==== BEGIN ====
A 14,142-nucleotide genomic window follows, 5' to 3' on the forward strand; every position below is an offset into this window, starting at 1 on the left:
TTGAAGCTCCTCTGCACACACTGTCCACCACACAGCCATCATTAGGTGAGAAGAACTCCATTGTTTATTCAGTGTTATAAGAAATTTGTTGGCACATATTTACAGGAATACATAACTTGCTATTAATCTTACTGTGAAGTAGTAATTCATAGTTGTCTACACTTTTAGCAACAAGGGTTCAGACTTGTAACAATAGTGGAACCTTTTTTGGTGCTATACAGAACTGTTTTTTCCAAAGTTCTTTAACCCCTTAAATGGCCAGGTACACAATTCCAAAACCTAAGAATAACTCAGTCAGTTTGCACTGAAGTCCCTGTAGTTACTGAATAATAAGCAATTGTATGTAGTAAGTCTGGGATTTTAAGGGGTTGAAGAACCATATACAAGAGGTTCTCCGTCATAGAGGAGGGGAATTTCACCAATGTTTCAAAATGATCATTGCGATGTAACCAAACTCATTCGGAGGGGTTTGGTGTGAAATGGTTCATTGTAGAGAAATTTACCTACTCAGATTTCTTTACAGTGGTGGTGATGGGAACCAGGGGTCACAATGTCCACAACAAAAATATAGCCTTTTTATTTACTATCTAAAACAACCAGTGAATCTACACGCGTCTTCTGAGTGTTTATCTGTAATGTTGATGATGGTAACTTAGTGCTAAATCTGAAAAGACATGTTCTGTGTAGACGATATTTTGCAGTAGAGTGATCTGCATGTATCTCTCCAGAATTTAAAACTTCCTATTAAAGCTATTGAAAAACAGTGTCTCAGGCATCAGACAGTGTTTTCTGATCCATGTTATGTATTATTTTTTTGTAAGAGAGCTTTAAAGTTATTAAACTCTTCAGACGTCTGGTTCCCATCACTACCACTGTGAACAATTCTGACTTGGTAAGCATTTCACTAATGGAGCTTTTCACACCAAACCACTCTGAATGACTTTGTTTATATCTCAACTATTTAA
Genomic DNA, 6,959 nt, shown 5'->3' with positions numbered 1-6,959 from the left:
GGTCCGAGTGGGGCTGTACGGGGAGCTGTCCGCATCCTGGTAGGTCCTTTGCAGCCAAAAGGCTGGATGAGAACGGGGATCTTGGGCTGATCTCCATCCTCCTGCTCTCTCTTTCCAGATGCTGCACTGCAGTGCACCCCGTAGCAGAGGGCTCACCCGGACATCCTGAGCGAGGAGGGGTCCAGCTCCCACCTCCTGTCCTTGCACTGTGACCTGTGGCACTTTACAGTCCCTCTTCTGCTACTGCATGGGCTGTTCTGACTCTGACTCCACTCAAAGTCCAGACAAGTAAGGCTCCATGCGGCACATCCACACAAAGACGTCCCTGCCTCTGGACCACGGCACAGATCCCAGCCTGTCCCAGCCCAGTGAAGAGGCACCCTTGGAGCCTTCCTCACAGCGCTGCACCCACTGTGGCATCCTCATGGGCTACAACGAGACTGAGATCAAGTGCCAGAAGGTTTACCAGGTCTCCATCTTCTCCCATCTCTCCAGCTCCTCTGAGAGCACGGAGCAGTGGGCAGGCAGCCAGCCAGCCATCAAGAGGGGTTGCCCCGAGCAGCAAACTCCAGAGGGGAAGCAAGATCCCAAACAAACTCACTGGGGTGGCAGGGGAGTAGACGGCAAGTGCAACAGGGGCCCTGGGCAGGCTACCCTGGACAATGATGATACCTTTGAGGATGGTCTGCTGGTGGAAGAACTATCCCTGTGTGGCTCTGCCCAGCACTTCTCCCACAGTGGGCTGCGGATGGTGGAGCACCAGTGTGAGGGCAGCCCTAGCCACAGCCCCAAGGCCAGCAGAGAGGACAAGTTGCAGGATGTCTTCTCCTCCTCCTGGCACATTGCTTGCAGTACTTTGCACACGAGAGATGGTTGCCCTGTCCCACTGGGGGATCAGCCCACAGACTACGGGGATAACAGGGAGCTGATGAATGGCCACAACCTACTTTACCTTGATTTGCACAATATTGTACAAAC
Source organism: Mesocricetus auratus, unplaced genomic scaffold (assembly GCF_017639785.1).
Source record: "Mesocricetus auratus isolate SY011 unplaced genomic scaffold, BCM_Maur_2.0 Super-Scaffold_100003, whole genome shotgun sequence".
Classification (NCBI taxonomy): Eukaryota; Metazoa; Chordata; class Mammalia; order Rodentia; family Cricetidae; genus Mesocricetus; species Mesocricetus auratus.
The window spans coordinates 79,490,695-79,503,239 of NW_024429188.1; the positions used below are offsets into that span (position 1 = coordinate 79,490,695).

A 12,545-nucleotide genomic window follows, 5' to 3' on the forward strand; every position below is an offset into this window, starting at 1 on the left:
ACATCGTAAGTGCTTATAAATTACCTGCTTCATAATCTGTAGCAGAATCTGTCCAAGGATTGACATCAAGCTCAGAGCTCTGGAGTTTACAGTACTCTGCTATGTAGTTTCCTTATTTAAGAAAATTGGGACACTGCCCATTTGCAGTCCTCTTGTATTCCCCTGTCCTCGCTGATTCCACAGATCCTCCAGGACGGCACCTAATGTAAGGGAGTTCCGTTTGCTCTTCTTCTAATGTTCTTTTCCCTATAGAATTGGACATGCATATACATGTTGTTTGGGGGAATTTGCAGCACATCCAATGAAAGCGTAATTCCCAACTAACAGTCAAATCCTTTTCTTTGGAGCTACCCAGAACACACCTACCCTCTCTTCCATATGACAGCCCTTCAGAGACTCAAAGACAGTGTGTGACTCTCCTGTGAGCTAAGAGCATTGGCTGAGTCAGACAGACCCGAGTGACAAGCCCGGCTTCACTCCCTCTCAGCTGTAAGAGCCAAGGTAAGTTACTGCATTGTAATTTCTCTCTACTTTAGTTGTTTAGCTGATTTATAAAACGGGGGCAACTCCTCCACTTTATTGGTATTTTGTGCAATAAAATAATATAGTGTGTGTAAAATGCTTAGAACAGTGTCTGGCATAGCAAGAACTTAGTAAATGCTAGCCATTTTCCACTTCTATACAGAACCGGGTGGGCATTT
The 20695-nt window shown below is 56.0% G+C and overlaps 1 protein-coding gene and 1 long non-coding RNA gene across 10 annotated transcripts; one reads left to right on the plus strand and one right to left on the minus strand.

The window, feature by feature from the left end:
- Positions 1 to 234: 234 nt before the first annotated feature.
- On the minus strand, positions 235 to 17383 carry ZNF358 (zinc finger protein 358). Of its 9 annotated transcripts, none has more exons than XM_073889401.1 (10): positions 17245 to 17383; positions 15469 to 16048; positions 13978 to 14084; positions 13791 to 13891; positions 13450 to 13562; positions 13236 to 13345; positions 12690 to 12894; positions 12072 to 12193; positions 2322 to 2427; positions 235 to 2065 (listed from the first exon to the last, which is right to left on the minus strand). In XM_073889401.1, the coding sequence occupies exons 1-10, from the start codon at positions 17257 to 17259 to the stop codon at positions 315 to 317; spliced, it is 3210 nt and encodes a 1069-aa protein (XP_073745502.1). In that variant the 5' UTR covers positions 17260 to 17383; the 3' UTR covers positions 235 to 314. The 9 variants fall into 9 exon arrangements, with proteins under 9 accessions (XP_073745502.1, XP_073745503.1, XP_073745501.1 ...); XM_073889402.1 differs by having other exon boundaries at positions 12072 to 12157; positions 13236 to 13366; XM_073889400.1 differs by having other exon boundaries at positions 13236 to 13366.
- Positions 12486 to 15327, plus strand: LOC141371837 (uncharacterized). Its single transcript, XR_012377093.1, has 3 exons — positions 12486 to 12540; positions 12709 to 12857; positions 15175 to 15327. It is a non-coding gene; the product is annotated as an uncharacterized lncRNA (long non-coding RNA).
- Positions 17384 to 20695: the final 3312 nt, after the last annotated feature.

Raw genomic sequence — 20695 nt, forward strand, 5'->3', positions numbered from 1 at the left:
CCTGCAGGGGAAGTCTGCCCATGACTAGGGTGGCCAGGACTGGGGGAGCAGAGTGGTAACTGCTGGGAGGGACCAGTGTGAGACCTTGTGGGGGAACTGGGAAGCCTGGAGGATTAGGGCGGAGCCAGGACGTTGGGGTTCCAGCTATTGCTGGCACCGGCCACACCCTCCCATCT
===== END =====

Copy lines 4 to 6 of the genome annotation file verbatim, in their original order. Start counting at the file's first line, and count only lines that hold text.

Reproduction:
GGTCCGAGTGGGGCTGTACGGGGAGCTGTCCGCATCCTGGTAGGTCCTTTGCAGCCAAAAGGCTGGATGAGAACGGGGATCTTGGGCTGATCTCCATCCTCCTGCTCTCTCTTTCCAGATGCTGCACTGCAGTGCACCCCGTAGCAGAGGGCTCACCCGGACATCCTGAGCGAGGAGGGGTCCAGCTCCCACCTCCTGTCCTTGCACTGTGACCTGTGGCACTTTACAGTCCCTCTTCTGCTACTGCATGGGCTGTTCTGACTCTGACTCCACTCAAAGTCCAGACAAGTAAGGCTCCATGCGGCACATCCACACAAAGACGTCCCTGCCTCTGGACCACGGCACAGATCCCAGCCTGTCCCAGCCCAGTGAAGAGGCACCCTTGGAGCCTTCCTCACAGCGCTGCACCCACTGTGGCATCCTCATGGGCTACAACGAGACTGAGATCAAGTGCCAGAAGGTTTACCAGGTCTCCATCTTCTCCCATCTCTCCAGCTCCTCTGAGAGCACGGAGCAGTGGGCAGGCAGCCAGCCAGCCATCAAGAGGGGTTGCCCCGAGCAGCAAACTCCAGAGGGGAAGCAAGATCCCAAACAAACTCACTGGGGTGGCAGGGGAGTAGACGGCAAGTGCAACAGGGGCCCTGGGCAGGCTACCCTGGACAATGATGATACCTTTGAGGATGGTCTGCTGGTGGAAGAACTATCCCTGTGTGGCTCTGCCCAGCACTTCTCCCACAGTGGGCTGCGGATGGTGGAGCACCAGTGTGAGGGCAGCCCTAGCCACAGCCCCAAGGCCAGCAGAGAGGACAAGTTGCAGGATGTCTTCTCCTCCTCCTGGCACATTGCTTGCAGTACTTTGCACACGAGAGATGGTTGCCCTGTCCCACTGGGGGATCAGCCCACAGACTACGGGGATAACAGGGAGCTGATGAATGGCCACAACCTACTTTACCTTGATTTGCACAATATTGTACAAAC
Source organism: Mesocricetus auratus, unplaced genomic scaffold (assembly GCF_017639785.1).
Source record: "Mesocricetus auratus isolate SY011 unplaced genomic scaffold, BCM_Maur_2.0 Super-Scaffold_100003, whole genome shotgun sequence".